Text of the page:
A method of producing a chip scale package according to yet another exemplary embodiment of the present invention comprises providing a wafer and dicing the wafer. The wafer comprises a plurality of IC chips, each comprising a plurality of bond pads aligned on an upper surface of the IC chip and a plurality of conductive bumps formed on the plurality of bond pads. The wafer is diced into a plurality of chip arrays, each array comprising two or more IC chips. Each array is then dipped in flux material so that flux material adheres to the bumps on the IC chips of the array. Each array is then mounted on a substrate so that the bumps align with corresponding solder pad openings on an upper surface of the substrate, and so that the flux material adheres the bumps to the solder pad openings. Then, the IC chips of each array are reflowed, thereby melting the bumps and establishing a joint between the IC chips and the substrate. The IC chips, the bumps, and the substrate are then cleaned to remove residual flux material. Then, the IC chips are under fill encapsulated by injecting encapsulation material into a gap between the IC chips and the substrate. Solder balls are formed on the under surface of the substrate, conductively connected to the bumps. The array, attached to the substrate, is diced into individual chip scale packages, each package comprising only one IC chip.
The present invention will be explained in further detail with reference to the accompanying drawings.
FIG. 2 is a perspective view of a conventional IC a wafer 200. The wafer 200 is provided in step S1 of an exemplary method according to the present invention, as illustrated in FIG. 13. As discussed, a typical IC wafer comprises a repeated pattern of IC chips 101, which can number into the thousands. For simplicity, FIG. 2 depicts only a small number the IC chips 101 which comprise the wafer 200.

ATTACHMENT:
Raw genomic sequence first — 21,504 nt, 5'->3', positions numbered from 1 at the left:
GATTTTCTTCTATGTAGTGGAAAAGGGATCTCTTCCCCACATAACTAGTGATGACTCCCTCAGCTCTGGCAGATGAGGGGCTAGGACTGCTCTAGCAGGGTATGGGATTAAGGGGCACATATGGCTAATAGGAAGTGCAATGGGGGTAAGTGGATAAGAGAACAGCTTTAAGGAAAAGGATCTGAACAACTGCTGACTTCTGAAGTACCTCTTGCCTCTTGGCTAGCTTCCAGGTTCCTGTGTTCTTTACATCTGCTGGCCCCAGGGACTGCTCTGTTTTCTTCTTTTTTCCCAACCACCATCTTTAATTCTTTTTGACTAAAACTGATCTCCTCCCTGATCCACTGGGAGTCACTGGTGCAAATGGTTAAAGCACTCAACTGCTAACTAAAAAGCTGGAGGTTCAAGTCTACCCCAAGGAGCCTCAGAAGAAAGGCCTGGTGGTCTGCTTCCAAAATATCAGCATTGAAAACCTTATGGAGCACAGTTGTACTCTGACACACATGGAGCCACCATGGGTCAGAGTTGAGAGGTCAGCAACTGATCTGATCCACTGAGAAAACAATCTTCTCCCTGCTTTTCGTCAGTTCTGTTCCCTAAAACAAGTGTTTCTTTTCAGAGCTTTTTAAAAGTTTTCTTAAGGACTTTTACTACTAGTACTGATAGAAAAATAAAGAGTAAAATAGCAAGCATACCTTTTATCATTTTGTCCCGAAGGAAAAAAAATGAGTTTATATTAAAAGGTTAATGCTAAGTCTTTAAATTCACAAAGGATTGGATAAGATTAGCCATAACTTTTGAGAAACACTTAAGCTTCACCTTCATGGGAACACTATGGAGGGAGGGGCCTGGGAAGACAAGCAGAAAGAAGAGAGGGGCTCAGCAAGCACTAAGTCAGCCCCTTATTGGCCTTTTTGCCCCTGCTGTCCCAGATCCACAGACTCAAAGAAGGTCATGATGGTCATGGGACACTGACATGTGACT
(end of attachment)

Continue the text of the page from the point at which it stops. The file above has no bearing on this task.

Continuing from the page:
Each IC chip 101, includes a plurality of bond pads 104 formed on a top surface thereof. The bond pads 104 are applied through conventional printed circuit technology. A bump 105 (see e.g., FIG. 3) is formed on each of the bond pads 104 for the necessary standoff required in subsequent processing. As would be understood by one of skill in the art, the bond pads 104 and the bumps 105 may be aligned as a single row, as illustrated in FIG. 3. Alternatively, the bond pads 104 and bumps 105 may be aligned in two or more rows, as illustrated in FIG. 4. The two or more rows may be aligned at the center of the chip, as illustrated, or may be peripherally aligned at the edges of the chip. Further, the bond pads 104 and bumps 105 may be disposed in a matrix-like format over the whole surface of the chip, as illustrated in FIG. 5. The bumps 105 may be attached at a wafer bumping stage using electroplating or the chip may be solder printed and reflowed to form the bumps. The bumps 105 comprise a conductive material based on the requirements of the package. They mat comprise a eutectic alloy of lead/tin for standard packages or may be lead-free for green packages, as would be understood by one of skill in the art.
According to the present exemplary embodiment, a conventional IC wafer, such as wafer 200, is diced into separate chip arrays, (Step S2, FIG. 13). Each chip array comprises two or more IC chips. Each array may comprise a 22, 33, or 44 array of IC chips. However, the present invention is not limited to these specific arrays. The number of IC chips comprising an individual array is only limited by the requirements of the under fill encapsulation process (further described below), as would be understood by one of skill in the art. For simplicity, FIGS. 3 through 6 and 8 through 10 depict a 22 array 100, including IC chips 101A, 101B, 101C, and 101D. The preparation of chip arrays as described above enables multiple chips within an array to be handled as a single unit and processed together, as described below, rather than individually. This means that the processing is more efficient and less costly than processing chips individually.
After a wafer is diced into chip arrays 100, each array, comprising multiple IC chips, is fixedly attached to a substrate 300, as illustrated in FIGS. 6 and 8. A plurality of chip arrays may be attached to a single substrate. The substrate 300 can have either a ceramic or organic composition, such as an epoxy-glass resin, or may comprise a variety of other materials as would be understood by one of skill in the art. Further, the substrate 300 may comprise a plurality of layers. As described below, the substrate 300 can later be coupled to a circuit board.
In order to attach the array 100 to the substrate 300, the array 100 is first flipped so that the bumps 105, disposed on the upper face of the IC chip can be mounted to the substrate 300 (Step S3, FIG. 13).